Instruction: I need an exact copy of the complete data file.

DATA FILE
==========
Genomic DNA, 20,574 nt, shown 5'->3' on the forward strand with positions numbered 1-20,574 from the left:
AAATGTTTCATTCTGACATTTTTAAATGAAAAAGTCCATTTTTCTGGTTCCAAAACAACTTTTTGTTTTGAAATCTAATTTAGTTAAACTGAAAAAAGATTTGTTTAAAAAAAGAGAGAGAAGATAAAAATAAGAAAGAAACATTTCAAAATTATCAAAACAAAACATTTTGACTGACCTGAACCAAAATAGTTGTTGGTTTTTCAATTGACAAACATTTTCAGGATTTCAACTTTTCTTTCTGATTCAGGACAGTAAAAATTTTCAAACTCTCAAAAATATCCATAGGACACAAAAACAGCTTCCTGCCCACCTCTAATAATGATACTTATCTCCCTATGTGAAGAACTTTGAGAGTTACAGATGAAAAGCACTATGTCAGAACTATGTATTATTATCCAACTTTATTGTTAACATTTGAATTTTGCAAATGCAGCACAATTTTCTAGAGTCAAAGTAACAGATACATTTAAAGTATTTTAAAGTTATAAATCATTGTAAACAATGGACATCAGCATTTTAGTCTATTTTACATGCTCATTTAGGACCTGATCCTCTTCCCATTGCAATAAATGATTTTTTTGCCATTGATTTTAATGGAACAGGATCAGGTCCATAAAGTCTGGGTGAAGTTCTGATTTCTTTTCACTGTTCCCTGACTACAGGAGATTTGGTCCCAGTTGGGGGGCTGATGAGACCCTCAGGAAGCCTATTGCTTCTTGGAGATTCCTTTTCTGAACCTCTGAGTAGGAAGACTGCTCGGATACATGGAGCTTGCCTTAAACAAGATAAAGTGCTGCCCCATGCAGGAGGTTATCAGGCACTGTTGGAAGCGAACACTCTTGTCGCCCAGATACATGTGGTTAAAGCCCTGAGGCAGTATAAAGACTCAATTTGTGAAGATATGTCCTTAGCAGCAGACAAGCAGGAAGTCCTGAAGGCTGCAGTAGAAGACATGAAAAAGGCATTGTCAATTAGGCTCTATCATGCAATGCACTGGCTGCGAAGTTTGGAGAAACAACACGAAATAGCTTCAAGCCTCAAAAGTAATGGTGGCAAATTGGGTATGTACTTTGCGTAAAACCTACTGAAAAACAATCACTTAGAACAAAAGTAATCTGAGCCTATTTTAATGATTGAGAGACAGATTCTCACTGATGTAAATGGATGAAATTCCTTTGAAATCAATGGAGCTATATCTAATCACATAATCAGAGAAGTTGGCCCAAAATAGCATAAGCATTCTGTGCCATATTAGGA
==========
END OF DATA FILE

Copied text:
Genomic DNA, 20,574 nt, shown 5'->3' on the forward strand with positions numbered 1-20,574 from the left:
AAATGTTTCATTCTGACATTTTTAAATGAAAAAGTCCATTTTTCTGGTTCCAAAACAACTTTTTGTTTTGAAATCTAATTTAGTTAAACTGAAAAAAGATTTGTTTAAAAAAAGAGAGAGAAGATAAAAATAAGAAAGAAACATTTCAAAATTATCAAAACAAAACATTTTGACTGACCTGAACCAAAATAGTTGTTGGTTTTTCAATTGACAAACATTTTCAGGATTTCAACTTTTCTTTCTGATTCAGGACAGTAAAAATTTTCAAACTCTCAAAAATATCCATAGGACACAAAAACAGCTTCCTGCCCACCTCTAATAATGATACTTATCTCCCTATGTGAAGAACTTTGAGAGTTACAGATGAAAAGCACTATGTCAGAACTATGTATTATTATCCAACTTTATTGTTAACATTTGAATTTTGCAAATGCAGCACAATTTTCTAGAGTCAAAGTAACAGATACATTTAAAGTATTTTAAAGTTATAAATCATTGTAAACAATGGACATCAGCATTTTAGTCTATTTTACATGCTCATTTAGGACCTGATCCTCTTCCCATTGCAATAAATGATTTTTTTGCCATTGATTTTAATGGAACAGGATCAGGTCCATAAAGTCTGGGTGAAGTTCTGATTTCTTTTCACTGTTCCCTGACTACAGGAGATTTGGTCCCAGTTGGGGGGCTGATGAGACCCTCAGGAAGCCTATTGCTTCTTGGAGATTCCTTTTCTGAACCTCTGAGTAGGAAGACTGCTCGGATACATGGAGCTTGCCTTAAACAAGATAAAGTGCTGCCCCATGCAGGAGGTTATCAGGCACTGTTGGAAGCGAACACTCTTGTCGCCCAGATACATGTGGTTAAAGCCCTGAGGCAGTATAAAGACTCAATTTGTGAAGATATGTCCTTAGCAGCAGACAAGCAGGAAGTCCTGAAGGCTGCAGTAGAAGACATGAAAAAGGCATTGTCAATTAGGCTCTATCATGCAATGCACTGGCTGCGAAGTTTGGAGAAACAACACGAAATAGCTTCAAGCCTCAAAAGTAATGGTGGCAAATTGGGTATGTACTTTGCGTAAAACCTACTGAAAAACAATCACTTAGAACAAAAGTAATCTGAGCCTATTTTAATGATTGAGAGACAGATTCTCACTGATGTAAATGGATGAAATTCCTTTGAAATCAATGGAGCTATATCTAATCACATAATCAGAGAAGTTGGCCCAAAATAGCATAAGCATTCTGTGCCATATTAGGA